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So much depends on the circumstances. My grandfather turned down surgery for colon cancer when he was 95 and I thought that was wise; his mind was starting to fail, he'd buried two wives and couldn't live independently anymore. A woman in our church in her 80s decided to get an autologous bone marrow transplant (thank you, Medicare) when she developed non-Hodgkin's lymphoma and it didn't work out. That, to me, was an example of going way overboard for a slim chance at a longer life.

DH is 77 and the costs of keeping him going aren't that bad- some prescriptions and doctor visits, but no hospitalizations in the last 5 years (a couple in the previous 5 years, each for a subdural hematoma after a fall). He was healthy and active enough to thoroughly enjoy our trip to Iceland a couple of months ago.

I like to think that each of us would make reasonable decisions if we were frail and generally failing and some doctor proposed extraordinary and expensive means to keep us alive if we developed something serious. We don't want chemotherapy unless it has a good chance of sending cancer into remission, instead of slowly killing us.
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Old 12-07-2015, 05:30 PM   #16
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Setting the number of years at 75 (or any number) seems kind of absurd to me; there are 85 year olds that have never been sick, get a lot out of life, and have a lot to give and 55 year olds that are consuming healthcare resources at a rate of a million a year and are just suffering. It would seem more logical to project quality of life and medical expenses, then make a go / no-go decision on that.
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Old 12-07-2015, 05:41 PM   #17
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Not me

I am 77, and these have been the best years of my life. I remarried after my wife of 30 years passed away, and we have traveled a lot of the world together.
I fly for Angel flight and Pilots & Paws, volunteer on a tourist train, prepare taxes for low income people, and do data entry and data reduction for a local food bank. I also counsel widows and widowers on a grief recovery website.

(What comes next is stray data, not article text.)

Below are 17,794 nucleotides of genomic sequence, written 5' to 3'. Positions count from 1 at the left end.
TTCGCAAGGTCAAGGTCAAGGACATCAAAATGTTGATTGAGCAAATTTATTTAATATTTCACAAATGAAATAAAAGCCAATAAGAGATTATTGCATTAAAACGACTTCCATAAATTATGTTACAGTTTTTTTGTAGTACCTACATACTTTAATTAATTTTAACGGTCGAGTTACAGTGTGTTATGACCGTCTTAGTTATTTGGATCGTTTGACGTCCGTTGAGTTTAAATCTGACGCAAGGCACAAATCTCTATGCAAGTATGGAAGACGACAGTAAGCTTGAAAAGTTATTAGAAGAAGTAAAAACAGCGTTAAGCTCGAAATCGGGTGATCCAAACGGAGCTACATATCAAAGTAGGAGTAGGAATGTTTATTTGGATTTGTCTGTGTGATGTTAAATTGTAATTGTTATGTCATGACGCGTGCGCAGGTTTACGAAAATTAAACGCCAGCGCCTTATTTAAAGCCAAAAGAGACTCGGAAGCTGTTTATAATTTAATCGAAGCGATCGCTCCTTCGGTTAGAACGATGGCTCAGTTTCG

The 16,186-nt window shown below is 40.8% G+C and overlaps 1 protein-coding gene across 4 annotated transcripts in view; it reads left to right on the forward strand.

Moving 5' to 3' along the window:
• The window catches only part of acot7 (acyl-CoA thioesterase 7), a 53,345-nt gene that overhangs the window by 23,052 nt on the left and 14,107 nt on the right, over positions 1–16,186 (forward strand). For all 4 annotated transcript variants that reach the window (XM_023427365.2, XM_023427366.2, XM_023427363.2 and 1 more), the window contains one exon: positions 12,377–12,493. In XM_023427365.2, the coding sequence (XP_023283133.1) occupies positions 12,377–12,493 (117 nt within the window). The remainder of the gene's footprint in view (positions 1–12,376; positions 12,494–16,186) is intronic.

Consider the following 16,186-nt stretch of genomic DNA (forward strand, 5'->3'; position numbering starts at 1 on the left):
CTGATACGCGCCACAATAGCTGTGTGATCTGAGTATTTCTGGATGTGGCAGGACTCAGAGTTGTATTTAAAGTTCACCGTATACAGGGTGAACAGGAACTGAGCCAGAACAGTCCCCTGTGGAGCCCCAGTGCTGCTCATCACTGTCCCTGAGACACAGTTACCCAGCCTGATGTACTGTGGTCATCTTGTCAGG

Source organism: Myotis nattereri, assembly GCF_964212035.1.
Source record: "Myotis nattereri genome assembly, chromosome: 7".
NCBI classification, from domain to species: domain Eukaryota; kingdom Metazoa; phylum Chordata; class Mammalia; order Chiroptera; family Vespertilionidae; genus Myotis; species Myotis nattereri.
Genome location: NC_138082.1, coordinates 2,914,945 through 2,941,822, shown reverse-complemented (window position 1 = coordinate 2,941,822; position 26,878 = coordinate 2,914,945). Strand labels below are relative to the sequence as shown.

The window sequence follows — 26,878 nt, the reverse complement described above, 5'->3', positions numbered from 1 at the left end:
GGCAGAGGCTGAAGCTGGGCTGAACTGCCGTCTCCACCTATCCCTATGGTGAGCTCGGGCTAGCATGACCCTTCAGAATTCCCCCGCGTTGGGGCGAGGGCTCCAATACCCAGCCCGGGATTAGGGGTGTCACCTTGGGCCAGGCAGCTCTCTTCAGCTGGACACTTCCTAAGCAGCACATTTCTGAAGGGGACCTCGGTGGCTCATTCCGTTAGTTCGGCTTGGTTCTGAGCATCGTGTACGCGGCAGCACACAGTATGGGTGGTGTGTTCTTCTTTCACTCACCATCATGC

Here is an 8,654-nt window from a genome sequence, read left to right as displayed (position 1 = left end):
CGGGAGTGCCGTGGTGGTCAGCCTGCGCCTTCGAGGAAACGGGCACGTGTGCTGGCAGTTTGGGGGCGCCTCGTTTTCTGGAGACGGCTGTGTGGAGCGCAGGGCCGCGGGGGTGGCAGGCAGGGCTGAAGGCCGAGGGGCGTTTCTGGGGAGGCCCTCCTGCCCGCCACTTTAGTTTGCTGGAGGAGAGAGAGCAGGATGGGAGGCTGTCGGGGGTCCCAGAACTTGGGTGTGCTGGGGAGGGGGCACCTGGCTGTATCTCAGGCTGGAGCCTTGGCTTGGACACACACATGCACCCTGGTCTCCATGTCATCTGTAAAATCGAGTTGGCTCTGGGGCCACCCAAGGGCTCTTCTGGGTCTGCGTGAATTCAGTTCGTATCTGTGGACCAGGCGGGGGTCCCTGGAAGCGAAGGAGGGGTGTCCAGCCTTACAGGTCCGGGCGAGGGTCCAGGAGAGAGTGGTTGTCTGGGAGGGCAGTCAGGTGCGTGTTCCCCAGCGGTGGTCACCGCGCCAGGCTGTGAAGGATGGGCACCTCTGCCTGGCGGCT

"Come grow old with me, the best is yet to be"
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Old 12-07-2015, 06:15 PM   #18
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Setting the number of years at 75 (or any number) seems kind of absurd to me; there are 85 year olds that have never been sick, get a lot out of life, and have a lot to give and 55 year olds that are consuming healthcare resources at a rate of a million a year and are just suffering. It would seem more logical to project quality of life and medical expenses, then make a go / no-go decision on that.
It is absurd, but I assume the author/editors very deliberately chose a provocative age/title that would get people's attention to sell more magazines and generate more readers - journalism 101, and it seems it worked.

Many people in the other thread fixated on age 75 and never seemed to grasp the concept, as you noted - "it would seem more logical to project quality of life and medical expenses, then make a go / no-go decision on that." Age 75 is too young for some, but unfortunately it might be too old for others. Age 75 was not the point...
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Old 12-07-2015, 06:30 PM   #19
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This story is from August of this year. Gill Pharaoh was a 75 year old british nurse who was not ill, but chose to end her own life in order to avoid the difficulties of aging. She went to an accompanied suicide clinic in Switzerland, where assisted suicide is legal, and citizens of other countries are accepted.

Gill Pharaoh died at Swiss suicide clinic because she didn’t want to be a burden | Daily Mail Online

Switzerland has struggled with their own laws surrounding this, but is committed to continuing the provision of these services.
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Old 12-07-2015, 06:30 PM   #20
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A physician friend once told me that a very large part of the total healthcare expenditures in the US are for patients in the last two months of life. I guess one of the problems is in deciding if the patient is really terminal or not. maybe it just turns out that the ones that don't make it were really sicker than those that recover.

My Mom is 92, still drives, just put up her Christmas tree and goes to Panera bread every Sunday to have coffee with her friends. She is still handling the care of a friend that is younger but has Alzheimer's and needs to have her accounts managed to pay for her assisted living, so my Mother meets with the attorney and CPA to care for her friend. I hope to be as healthy as her in thirty more years!